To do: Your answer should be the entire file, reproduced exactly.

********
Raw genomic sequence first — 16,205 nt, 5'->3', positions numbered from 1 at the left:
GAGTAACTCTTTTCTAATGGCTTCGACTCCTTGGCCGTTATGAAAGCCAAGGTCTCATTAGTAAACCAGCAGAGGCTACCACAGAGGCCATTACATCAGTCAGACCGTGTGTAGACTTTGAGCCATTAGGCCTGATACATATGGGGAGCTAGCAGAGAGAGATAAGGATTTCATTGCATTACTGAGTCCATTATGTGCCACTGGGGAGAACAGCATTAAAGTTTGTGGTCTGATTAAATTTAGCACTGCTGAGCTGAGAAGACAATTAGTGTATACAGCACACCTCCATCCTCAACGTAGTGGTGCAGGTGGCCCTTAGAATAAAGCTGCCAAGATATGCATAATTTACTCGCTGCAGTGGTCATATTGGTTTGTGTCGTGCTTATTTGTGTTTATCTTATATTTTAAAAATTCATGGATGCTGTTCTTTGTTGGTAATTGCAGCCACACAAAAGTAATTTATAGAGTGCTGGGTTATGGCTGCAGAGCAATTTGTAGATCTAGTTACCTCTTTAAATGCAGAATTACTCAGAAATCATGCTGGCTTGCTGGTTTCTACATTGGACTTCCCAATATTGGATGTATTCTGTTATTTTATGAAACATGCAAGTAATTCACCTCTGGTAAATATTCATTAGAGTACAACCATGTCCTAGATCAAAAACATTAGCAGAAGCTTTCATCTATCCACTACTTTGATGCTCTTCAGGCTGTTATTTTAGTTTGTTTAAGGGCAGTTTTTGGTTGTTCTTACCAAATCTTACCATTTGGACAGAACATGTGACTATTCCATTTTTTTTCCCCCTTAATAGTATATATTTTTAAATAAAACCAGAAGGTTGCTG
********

Raw genomic sequence first — 16,205 nt, 5'->3', positions numbered from 1 at the left:
GAGTAACTCTTTTCTAATGGCTTCGACTCCTTGGCCGTTATGAAAGCCAAGGTCTCATTAGTAAACCAGCAGAGGCTACCACAGAGGCCATTACATCAGTCAGACCGTGTGTAGACTTTGAGCCATTAGGCCTGATACATATGGGGAGCTAGCAGAGAGAGATAAGGATTTCATTGCATTACTGAGTCCATTATGTGCCACTGGGGAGAACAGCATTAAAGTTTGTGGTCTGATTAAATTTAGCACTGCTGAGCTGAGAAGACAATTAGTGTATACAGCACACCTCCATCCTCAACGTAGTGGTGCAGGTGGCCCTTAGAATAAAGCTGCCAAGATATGCATAATTTACTCGCTGCAGTGGTCATATTGGTTTGTGTCGTGCTTATTTGTGTTTATCTTATATTTTAAAAATTCATGGATGCTGTTCTTTGTTGGTAATTGCAGCCACACAAAAGTAATTTATAGAGTGCTGGGTTATGGCTGCAGAGCAATTTGTAGATCTAGTTACCTCTTTAAATGCAGAATTACTCAGAAATCATGCTGGCTTGCTGGTTTCTACATTGGACTTCCCAATATTGGATGTATTCTGTTATTTTATGAAACATGCAAGTAATTCACCTCTGGTAAATATTCATTAGAGTACAACCATGTCCTAGATCAAAAACATTAGCAGAAGCTTTCATCTATCCACTACTTTGATGCTCTTCAGGCTGTTATTTTAGTTTGTTTAAGGGCAGTTTTTGGTTGTTCTTACCAAATCTTACCATTTGGACAGAACATGTGACTATTCCATTTTTTTTCCCCCTTAATAGTATATATTTTTAAATAAAACCAGAAGGTTGCTG